By Stephanie Parker
Today we got a glimpse into the life of Jotham, the son of Uzziah. Uzziah served the Lord until he decided to take matters into his own hands. He tried to take ownership of God's blessings and became prideful. Pride always comes before a fall... As a result of Uzziah's pride, he was stricken with leprosy at the end of his life and his legacy was that of a leper instead of a man of God.
The legacy we leave for our children can be so easily destroyed by our pride. What's more, the way we choose to live our lives directly affects the next generation. Think about it, as children, we consider the choices our parents made and we do one of two things, we either follow in their footsteps or we rebel against them (for better or worse). They say that children with parents that abuse drugs or alcohol are 3-4 times more likely to abuse a substance in their lifetime than a child whose parents abstained. Generational curses and blessings are very real and affect more of our lives than we may even realize.
Can you think of anything that has manifested in the way you live your life because of the actions or character of your parents?
In the days of Uzziah and Jotham, to become a leper was one of the most disgraceful lots in life. You were forced to live in seclusion and were considered cursed. Jotham had to have looked at his dad's life and conclude that he wanted no part of that latter part of his father's prideful decisions that led to him being ostracized and disgraced. So, thankfully, he chose to seek God (2 Chronicles 27: 2) ...But sadly the buck stopped with himself. He didn't allow his faith to affect his people.... he didn't want to ruffle any feathers and ask them to remove their high places where they worshiped their idols (2 Kings 15:35). The result, was a corrupt generation.
So my question for you is this. What happens if we don't destroy our "high places" or the "idols" in our lives and in the lives of our children? What happens if we only live our Christian lives in the confines of an hour of church on Sunday and don't allow God to invade every room of our hearts? What could the consequences be not only for us, but for our children? What legacy will we leave if we don't want to "ruffle any feathers" as a follower of Christ? For Jotham, his desire to not "ruffle feathers" resulted in a corrupt people who worshipped many God's instead of the one true God (2 Chronicles 27:2). Do you want that for your children? I know I don't.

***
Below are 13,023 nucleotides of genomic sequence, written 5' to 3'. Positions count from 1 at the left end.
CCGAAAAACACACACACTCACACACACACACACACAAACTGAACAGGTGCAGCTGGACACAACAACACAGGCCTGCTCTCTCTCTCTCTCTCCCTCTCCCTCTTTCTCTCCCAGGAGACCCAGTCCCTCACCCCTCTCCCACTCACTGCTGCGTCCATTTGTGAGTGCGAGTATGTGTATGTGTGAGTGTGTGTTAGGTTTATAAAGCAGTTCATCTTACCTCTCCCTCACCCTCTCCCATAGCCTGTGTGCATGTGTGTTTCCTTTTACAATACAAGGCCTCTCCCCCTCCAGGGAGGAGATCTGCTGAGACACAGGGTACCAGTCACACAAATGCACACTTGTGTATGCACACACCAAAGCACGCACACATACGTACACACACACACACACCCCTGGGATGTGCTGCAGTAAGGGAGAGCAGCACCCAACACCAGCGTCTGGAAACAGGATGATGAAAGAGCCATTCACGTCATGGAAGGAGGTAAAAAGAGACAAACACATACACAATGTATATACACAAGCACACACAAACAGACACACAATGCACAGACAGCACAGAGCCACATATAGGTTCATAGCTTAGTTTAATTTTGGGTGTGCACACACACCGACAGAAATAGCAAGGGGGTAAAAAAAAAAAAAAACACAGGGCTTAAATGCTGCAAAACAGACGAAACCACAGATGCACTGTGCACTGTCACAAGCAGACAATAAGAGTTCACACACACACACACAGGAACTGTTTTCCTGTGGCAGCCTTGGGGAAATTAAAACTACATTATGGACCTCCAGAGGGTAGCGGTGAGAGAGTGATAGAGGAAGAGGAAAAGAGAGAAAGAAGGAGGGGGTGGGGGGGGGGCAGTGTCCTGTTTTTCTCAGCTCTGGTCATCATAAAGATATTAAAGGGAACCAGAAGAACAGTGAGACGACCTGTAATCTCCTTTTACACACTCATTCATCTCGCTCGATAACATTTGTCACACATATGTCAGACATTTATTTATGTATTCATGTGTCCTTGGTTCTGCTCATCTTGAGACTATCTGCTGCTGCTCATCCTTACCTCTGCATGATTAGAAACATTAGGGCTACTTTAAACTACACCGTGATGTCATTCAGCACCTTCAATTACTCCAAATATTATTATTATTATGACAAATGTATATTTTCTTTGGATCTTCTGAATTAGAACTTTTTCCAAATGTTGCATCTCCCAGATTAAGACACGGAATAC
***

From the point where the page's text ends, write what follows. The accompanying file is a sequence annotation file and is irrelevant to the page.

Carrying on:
Can you think of what some of your "high places" in your life are? We can often set people, or things up as our idols above God. I know that even before I was married, I set the idea and desire for a husband up above my desire for God. What resulted was me going into marriage with the idea that my husband would fill the role that only God could. It led to disappointment and discontentment until I put God on His rightful throne in that part of my life. You see, anytime we put anything or anyone above God in our lives, it will always leave us wanting.
So here are my questions for you today:
What high places do you need to tear down?
In what areas are you afraid to "ruffle feathers" for Christ?
God, open our eyes to the areas in our lives where we have knocked you off of your rightful throne. Forgive us for our pride and selfishness and our desire to control this life you've given us instead of giving you complete authority to control our hearts and lives. God let your Spirit work through us as we pour into the hearts of the next generation and give us a boldness to proclaim your name from all the high places in how we act and in what we say! Amen!
"Do not make an idol for yourself, whether in the shape of anything in the heavens above or on the earth below or in the waters under the earth. 5 You must not bow down to them or worship them; for I, the Lord your God, am a jealous God, punishing the children for the fathers’ sin, to the third and fourth generations of those who hate Me, 6 but showing faithful love to a thousand generations of those who love Me and keep My commands." -Exodus 20:4-6
Stephanie Parker has three main loves: God, her husband, Brett and her kids! When Stephanie created the Zipadee-Zip in an effort to solve her daughter, Charlotte's, sleep issues, she never imagined that it would become a business. She is incredibly grateful to God for how Sleepingbaby.com has grown and how it has enabled other families to get the restful sleep they need. Stephanie's husband, Brett Parker assumed the role of CEO which has allowed Stephanie to focus on what she loves which is the creative side of the company, like product and print development. After the Zipadee-Zip was featured on Shark Tank, Stephanie went on to create the book Shepherd's Treasure, a Christian alternative to Elf on the Shelf. In her free time, Stephanie loves to spend time with her family and friends. Her hobbies include acting, singing, painting, learning and speaking foreign languages and going on adventures with her family! You will find her all summer waterskiing, fishing and laughing with her family on the weekends.